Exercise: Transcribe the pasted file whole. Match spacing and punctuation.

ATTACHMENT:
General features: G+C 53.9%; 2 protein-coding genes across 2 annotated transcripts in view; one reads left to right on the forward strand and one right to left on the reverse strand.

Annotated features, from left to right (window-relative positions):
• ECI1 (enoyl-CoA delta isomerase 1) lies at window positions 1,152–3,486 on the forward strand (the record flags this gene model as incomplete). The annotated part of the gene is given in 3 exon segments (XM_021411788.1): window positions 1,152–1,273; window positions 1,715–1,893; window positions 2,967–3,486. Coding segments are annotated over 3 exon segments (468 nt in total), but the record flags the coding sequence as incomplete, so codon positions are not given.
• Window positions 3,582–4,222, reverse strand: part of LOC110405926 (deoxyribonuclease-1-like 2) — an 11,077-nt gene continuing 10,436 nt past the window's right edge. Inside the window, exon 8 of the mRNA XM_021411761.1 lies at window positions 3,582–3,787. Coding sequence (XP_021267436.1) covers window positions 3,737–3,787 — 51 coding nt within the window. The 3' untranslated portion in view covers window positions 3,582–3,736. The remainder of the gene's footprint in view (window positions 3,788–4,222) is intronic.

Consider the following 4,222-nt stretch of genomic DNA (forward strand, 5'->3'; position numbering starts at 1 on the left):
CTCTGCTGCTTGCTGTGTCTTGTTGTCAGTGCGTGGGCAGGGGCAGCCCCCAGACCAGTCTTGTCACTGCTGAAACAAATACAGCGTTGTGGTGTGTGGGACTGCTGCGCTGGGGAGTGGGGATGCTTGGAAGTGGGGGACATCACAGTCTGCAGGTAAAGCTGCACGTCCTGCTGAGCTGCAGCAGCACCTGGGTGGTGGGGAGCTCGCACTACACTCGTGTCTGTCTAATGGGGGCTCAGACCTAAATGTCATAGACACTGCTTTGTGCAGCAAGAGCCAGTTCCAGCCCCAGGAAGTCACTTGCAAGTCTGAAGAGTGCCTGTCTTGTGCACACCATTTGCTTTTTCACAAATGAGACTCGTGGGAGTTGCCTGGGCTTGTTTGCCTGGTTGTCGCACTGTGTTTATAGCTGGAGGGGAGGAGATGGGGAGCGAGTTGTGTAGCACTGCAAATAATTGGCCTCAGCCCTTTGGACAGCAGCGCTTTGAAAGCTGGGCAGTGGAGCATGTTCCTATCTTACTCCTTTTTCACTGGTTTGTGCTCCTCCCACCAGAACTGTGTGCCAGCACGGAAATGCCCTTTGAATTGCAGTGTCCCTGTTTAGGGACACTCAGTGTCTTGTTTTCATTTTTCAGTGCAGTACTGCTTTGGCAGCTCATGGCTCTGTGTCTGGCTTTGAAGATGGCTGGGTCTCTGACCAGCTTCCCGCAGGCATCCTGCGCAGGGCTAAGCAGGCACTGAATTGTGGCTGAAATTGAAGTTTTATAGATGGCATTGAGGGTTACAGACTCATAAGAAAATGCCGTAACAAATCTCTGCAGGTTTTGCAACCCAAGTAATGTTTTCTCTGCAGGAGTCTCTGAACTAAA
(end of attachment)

General features: G+C 53.9%; 2 protein-coding genes across 2 annotated transcripts in view; one reads left to right on the forward strand and one right to left on the reverse strand.

Annotated features, from left to right (window-relative positions):
• ECI1 (enoyl-CoA delta isomerase 1) lies at window positions 1,152–3,486 on the forward strand (the record flags this gene model as incomplete). The annotated part of the gene is given in 3 exon segments (XM_021411788.1): window positions 1,152–1,273; window positions 1,715–1,893; window positions 2,967–3,486. Coding segments are annotated over 3 exon segments (468 nt in total), but the record flags the coding sequence as incomplete, so codon positions are not given.
• Window positions 3,582–4,222, reverse strand: part of LOC110405926 (deoxyribonuclease-1-like 2) — an 11,077-nt gene continuing 10,436 nt past the window's right edge. Inside the window, exon 8 of the mRNA XM_021411761.1 lies at window positions 3,582–3,787. Coding sequence (XP_021267436.1) covers window positions 3,737–3,787 — 51 coding nt within the window. The 3' untranslated portion in view covers window positions 3,582–3,736. The remainder of the gene's footprint in view (window positions 3,788–4,222) is intronic.

Consider the following 4,222-nt stretch of genomic DNA (forward strand, 5'->3'; position numbering starts at 1 on the left):
CTCTGCTGCTTGCTGTGTCTTGTTGTCAGTGCGTGGGCAGGGGCAGCCCCCAGACCAGTCTTGTCACTGCTGAAACAAATACAGCGTTGTGGTGTGTGGGACTGCTGCGCTGGGGAGTGGGGATGCTTGGAAGTGGGGGACATCACAGTCTGCAGGTAAAGCTGCACGTCCTGCTGAGCTGCAGCAGCACCTGGGTGGTGGGGAGCTCGCACTACACTCGTGTCTGTCTAATGGGGGCTCAGACCTAAATGTCATAGACACTGCTTTGTGCAGCAAGAGCCAGTTCCAGCCCCAGGAAGTCACTTGCAAGTCTGAAGAGTGCCTGTCTTGTGCACACCATTTGCTTTTTCACAAATGAGACTCGTGGGAGTTGCCTGGGCTTGTTTGCCTGGTTGTCGCACTGTGTTTATAGCTGGAGGGGAGGAGATGGGGAGCGAGTTGTGTAGCACTGCAAATAATTGGCCTCAGCCCTTTGGACAGCAGCGCTTTGAAAGCTGGGCAGTGGAGCATGTTCCTATCTTACTCCTTTTTCACTGGTTTGTGCTCCTCCCACCAGAACTGTGTGCCAGCACGGAAATGCCCTTTGAATTGCAGTGTCCCTGTTTAGGGACACTCAGTGTCTTGTTTTCATTTTTCAGTGCAGTACTGCTTTGGCAGCTCATGGCTCTGTGTCTGGCTTTGAAGATGGCTGGGTCTCTGACCAGCTTCCCGCAGGCATCCTGCGCAGGGCTAAGCAGGCACTGAATTGTGGCTGAAATTGAAGTTTTATAGATGGCATTGAGGGTTACAGACTCATAAGAAAATGCCGTAACAAATCTCTGCAGGTTTTGCAACCCAAGTAATGTTTTCTCTGCAGGAGTCTCTGAACTAAA